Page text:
We also note that at least three current members (and one
former member) of the Supreme Court have read “bear Arms”
in the Second Amendment to have meaning beyond mere
soldiering: “Surely a most familiar meaning [of ‘carries a
firearm’] is, as the Constitution’s Second Amendment (‘keep
and bear Arms’) and Black’s Law Dictionary . . . indicate:
‘wear, bear, or carry . . . upon the person or in the clothing or in
a pocket, for the purpose . . . of being armed and ready for
offensive or defensive action in a case of conflict with another
person.” Muscarello v. United States, 524 U.S. 125, 143 (1998)
(Ginsburg, J., dissenting, joined by Rehnquist, C.J., Scalia, J.,
and Souter, J.) (emphasis in original). Based on the foregoing,
we think the operative clause includes a private meaning for
“bear Arms.”
So what does it mean? Obviously, I still don't know, aside from the fact that we're a bit closer now.


Anonymous said...

A judge inclined to avoid an issue can always find the way. Here, there's an underlying jurisdictional question under Art. III. That'd be one way to vacate the holding of the circuit and avoid answering the question (long enough for the coming NAU to make the issue moot).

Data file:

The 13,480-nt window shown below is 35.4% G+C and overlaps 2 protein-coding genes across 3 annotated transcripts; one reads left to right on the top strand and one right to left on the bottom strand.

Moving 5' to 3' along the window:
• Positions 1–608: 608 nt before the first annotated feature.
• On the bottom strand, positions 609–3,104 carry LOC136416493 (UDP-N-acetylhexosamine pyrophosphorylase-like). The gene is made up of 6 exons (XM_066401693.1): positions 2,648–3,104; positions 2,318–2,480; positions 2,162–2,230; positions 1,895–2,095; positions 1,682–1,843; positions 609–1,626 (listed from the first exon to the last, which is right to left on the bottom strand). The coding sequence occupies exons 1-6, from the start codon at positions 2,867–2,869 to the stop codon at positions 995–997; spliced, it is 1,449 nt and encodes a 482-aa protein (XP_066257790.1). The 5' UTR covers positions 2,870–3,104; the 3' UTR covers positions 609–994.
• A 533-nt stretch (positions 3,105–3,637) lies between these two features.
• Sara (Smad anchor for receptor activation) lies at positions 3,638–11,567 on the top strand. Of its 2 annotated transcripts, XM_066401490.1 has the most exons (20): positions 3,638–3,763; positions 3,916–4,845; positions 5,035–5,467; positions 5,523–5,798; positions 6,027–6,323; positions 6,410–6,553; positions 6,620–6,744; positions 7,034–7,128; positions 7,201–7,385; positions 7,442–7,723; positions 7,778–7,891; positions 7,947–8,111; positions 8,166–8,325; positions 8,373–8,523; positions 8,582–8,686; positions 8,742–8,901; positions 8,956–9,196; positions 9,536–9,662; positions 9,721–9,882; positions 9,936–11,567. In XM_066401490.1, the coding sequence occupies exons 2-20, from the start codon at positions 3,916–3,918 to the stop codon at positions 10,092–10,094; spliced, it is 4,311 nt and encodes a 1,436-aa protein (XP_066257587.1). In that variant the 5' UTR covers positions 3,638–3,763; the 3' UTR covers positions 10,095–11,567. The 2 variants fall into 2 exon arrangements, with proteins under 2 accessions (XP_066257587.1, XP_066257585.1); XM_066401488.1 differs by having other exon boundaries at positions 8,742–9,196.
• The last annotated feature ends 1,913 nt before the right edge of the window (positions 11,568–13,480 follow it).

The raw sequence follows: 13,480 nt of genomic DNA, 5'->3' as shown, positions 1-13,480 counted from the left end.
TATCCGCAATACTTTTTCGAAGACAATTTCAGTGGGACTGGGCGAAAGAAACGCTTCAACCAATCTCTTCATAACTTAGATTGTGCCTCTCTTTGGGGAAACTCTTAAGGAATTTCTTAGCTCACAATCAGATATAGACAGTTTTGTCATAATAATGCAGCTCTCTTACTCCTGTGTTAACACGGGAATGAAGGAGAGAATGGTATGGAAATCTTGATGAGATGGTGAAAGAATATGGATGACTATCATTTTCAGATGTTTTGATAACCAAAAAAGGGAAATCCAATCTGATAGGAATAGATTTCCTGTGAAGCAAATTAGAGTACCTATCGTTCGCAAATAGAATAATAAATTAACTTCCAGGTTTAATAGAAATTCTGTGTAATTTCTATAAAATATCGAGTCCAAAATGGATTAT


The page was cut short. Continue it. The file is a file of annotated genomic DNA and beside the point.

But, at heart S.Ct. decisions are policy questions. You do know that Alito's a former prosecutor, don't you? Ever know any US attorneys to be concerned with the individual's right to possess weapons? I like John Roberts (not that that makes any difference to anyone) and don't mean to put him down, but he is a preppie Harvard kind of guy with a wife who is former legal counsel to "Feminists for Life," a pro-life/anti-violence group. Holding that states, municipalities , etc., can't regulate guns would be boat-rocking to the extreme. Just can't see Roberts doing that. (That kind of stuff can be left to Thomas and Scalia. Boat-rocking is their speciality!) And Roberts is not known to be an "ideologue" but rather is often called a "pragmatist."

Over the past 20 or so years, the Court has adopted a jurisprudence that defers to state political action as opposed to federal action on certain questions. Underlying this view is the notion that the political process within the states will arrive at the best solution to local problems and, as well, lead to more "democratic" answers to social ills. In the case of guns, I just can't see the Court suddenly saying that NO ONE can regulate their possession because of the 2d amendment. After all, the Court has NEVER found any constitutional rights to be absolute. Can't believe it would, during this age of permanent war, find that the states are powerless to regulate firearms.